As indicated in the previous posts in this series, MoMA paintings conservators Cindy Albertson, Anny Aviram, and Michael Duffy have been studying five Magritte paintings for the past two years in preparation for Magritte: The Mystery of the Ordinary, 1926–1938. Read more
Posts tagged ‘Surrealism’
As indicated in the previous post in this series, MoMA paintings conservators Cindy Albertson, Anny Aviram, and Michael Duffy have been studying five Magritte paintings for the past two years in preparation for Magritte: The Mystery of the Ordinary 1926–1938. Read more
Halloween at my high school was never boring. The classic 1980 movie Fame was inspired by NYC’s La Guardia HS, and was pretty accurate: you would indeed hear gospel singing in a music room above you during homeroom, see young actors heatedly rehearsing scenes in the hallways, and the art students—ah, the art students. I knew them well as I was among them. Some were mind-bogglingly prodigious, and perhaps as a result, Halloween proved to be a way to show off the skillz that would surely later in life pay the billz. Case in point: Tristan Elwell’s costume one year.
When I saw the above photo again after lo, so many years (please also note the existence of not one, not two, but three mullets behind Tristan), I felt the inevitable surge of nostalgia, and also a sense of synchronicity. The Magritte exhibition had just begun, and as such my head was full of green apples and bowler hats.
I found myself wondering what other Magritte-ian things were out there. As it so happens, Anne and Danielle, the curators of Magritte: The Mystery of the Ordinary, 1926–1938, had already done their own Internet searching and found several clever and charming things like this:
Of course, people aren’t only riffing on The Son of Man.* The Treachery of Images (This Is Not a Pipe) is equally well-known, if not more so.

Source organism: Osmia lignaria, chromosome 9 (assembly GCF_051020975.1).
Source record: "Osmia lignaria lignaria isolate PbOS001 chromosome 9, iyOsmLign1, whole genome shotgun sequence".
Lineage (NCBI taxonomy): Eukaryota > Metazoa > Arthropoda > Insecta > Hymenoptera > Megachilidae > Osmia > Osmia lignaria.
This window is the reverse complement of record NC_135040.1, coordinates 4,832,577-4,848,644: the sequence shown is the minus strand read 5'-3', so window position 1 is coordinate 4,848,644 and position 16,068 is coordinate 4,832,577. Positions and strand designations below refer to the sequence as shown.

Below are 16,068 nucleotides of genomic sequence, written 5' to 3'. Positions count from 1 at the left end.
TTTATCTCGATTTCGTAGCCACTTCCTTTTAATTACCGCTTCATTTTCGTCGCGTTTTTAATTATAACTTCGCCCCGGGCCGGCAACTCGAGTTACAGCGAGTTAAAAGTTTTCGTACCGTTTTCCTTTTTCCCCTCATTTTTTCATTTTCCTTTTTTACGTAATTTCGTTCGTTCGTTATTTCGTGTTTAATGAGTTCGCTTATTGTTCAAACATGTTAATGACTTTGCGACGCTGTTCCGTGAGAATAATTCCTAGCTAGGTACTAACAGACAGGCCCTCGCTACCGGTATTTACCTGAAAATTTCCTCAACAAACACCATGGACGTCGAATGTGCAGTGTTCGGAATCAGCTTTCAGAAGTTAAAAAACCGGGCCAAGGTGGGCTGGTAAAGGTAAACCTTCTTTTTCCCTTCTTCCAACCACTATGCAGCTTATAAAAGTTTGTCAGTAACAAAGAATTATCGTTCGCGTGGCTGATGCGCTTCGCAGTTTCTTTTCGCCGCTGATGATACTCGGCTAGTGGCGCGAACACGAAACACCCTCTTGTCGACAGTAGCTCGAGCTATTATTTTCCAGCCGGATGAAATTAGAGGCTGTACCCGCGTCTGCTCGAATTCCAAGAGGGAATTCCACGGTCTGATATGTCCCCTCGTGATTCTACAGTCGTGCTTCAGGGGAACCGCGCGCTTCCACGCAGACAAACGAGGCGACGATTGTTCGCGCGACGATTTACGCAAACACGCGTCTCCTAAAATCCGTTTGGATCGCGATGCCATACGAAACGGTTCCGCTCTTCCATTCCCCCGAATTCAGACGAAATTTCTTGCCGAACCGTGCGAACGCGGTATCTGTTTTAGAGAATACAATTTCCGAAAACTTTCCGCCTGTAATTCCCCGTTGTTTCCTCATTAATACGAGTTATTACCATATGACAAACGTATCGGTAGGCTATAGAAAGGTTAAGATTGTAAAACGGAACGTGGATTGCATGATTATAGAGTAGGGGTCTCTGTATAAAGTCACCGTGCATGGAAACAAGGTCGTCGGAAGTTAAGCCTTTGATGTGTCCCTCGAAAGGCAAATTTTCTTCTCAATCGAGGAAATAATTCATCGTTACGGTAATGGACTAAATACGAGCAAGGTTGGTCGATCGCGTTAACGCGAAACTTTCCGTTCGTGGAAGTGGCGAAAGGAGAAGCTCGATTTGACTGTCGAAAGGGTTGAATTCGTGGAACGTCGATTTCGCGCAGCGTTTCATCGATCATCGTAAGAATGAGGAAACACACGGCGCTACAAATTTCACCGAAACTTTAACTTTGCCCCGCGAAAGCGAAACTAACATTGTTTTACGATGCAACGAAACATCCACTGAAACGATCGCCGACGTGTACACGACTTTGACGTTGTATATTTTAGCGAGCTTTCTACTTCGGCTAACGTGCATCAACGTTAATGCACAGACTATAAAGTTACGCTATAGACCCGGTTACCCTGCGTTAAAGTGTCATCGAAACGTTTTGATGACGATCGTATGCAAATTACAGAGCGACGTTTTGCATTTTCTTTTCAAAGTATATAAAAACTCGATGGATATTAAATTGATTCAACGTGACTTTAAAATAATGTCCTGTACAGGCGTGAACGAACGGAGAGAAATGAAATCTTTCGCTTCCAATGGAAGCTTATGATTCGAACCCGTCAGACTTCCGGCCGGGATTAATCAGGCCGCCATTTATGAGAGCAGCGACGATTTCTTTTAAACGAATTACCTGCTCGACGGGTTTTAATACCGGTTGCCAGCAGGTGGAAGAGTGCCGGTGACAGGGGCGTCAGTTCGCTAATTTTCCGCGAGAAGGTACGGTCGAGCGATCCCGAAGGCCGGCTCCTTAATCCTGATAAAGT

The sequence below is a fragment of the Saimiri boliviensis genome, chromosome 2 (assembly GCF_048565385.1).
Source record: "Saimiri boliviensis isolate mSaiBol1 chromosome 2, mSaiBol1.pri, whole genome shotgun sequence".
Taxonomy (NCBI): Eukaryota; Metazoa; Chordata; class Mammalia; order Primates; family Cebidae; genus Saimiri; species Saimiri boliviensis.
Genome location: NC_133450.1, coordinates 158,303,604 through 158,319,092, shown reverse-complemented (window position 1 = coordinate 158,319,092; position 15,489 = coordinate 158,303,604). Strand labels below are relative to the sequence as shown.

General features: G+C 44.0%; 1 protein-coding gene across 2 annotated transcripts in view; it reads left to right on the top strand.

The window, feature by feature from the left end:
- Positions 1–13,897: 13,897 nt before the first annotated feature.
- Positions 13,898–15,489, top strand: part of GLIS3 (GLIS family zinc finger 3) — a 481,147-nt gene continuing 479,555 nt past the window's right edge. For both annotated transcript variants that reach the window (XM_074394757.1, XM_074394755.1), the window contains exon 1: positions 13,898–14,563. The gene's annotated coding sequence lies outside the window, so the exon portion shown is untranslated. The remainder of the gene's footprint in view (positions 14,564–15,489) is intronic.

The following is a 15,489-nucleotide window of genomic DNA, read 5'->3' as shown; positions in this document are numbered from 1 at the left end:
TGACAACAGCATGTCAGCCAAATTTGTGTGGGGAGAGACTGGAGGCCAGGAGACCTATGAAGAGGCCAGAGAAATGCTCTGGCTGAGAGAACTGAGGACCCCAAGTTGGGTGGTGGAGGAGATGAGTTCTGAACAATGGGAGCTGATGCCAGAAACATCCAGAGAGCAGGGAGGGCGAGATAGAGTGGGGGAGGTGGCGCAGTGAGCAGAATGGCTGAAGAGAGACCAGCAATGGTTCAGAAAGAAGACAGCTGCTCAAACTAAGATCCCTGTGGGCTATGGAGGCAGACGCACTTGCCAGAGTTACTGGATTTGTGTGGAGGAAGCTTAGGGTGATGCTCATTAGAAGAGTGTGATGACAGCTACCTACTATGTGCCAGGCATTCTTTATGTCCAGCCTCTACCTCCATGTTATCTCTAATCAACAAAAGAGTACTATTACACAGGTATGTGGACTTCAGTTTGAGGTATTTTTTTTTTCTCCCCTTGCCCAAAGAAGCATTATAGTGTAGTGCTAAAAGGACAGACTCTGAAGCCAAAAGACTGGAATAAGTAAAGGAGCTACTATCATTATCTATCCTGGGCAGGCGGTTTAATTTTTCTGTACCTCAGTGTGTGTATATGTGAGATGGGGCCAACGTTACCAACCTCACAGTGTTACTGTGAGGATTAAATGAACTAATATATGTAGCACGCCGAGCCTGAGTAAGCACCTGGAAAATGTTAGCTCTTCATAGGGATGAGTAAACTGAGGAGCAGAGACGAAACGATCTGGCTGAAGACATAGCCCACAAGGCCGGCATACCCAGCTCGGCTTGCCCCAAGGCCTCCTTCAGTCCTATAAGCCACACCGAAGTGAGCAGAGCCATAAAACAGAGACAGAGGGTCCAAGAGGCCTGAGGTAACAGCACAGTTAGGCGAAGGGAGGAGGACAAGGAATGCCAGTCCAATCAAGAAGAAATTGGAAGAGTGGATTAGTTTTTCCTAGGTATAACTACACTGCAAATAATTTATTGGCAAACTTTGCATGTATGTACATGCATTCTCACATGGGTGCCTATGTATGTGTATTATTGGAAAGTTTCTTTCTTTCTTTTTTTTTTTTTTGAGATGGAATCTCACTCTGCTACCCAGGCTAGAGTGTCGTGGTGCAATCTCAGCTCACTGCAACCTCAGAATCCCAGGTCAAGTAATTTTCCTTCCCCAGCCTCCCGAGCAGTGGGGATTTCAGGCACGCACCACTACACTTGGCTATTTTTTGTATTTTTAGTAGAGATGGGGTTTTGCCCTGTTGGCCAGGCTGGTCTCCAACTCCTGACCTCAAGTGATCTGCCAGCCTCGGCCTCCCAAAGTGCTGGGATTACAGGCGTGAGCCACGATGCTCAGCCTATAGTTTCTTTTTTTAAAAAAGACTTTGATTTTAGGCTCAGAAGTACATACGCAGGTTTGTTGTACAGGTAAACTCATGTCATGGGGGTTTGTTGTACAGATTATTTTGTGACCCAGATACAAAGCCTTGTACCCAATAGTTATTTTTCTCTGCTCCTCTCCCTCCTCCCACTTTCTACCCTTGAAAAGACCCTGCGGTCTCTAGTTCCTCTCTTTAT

In fact, even the cover of the book I was reading at the time happened to reflect this beloved painting.
But I have to admit this last one, inspired by the spooky and haunting The Lovers, is my favorite of these. Not as spooky and haunting as the real thing, but not exactly a laugh riot, either, these parking lot lovers managed to create their own work of art. And as we all know, Plastic Bags Are Not a Toy. How riskily romantic of them!
And then I stumbled upon Andrea K. Scott’s article in the New Yorker, in which she declared “Magritte’s art has been hijacked…from the Beatles’ record label to a Volkswagen ad to a bowler-hat light fixture.” Hijacked is a strong word, Ms. Scott! After all, Magritte’s art isn’t the first to inspire inventive takeoffs.
See a few more Magritte tributes on our recently launched MoMA Tumblr.
* Son of Man is not on view in MoMA’s current exhibition, as it was painted in 1964, after Magritte’s breakthrough years. However, The Lovers and The Treachery of Images (This Is Not a Pipe) are.
A couple of weekends ago I walked around Manhattan’s Lower East Side in silence, holding a postcard with a rectangular hole cut out of it in front of me, seeing the city anew through a cardboard window. I was being led around by two artists on a “silent performative tour” of the area Read more
One of the little-known highlights in the collection of the Department of Drawings is our vast array of artists’ sketchbooks, which range from intimate diaristic notations and markings, to explicit studies for complete works in other mediums, to accomplished works unto themselves, rendered as carefully and thoughtfully as paintings, for example, of the same subject matter.
This past May we received, as a gift, an outstanding example of an artist’s sketchbook. Enrico Donati, who passed away last year at the age of 99, was considered to be “the last of the Surrealists.” His wife, Adele Donati, approached the Museum about donating one of his sketchbooks to the collection. Read more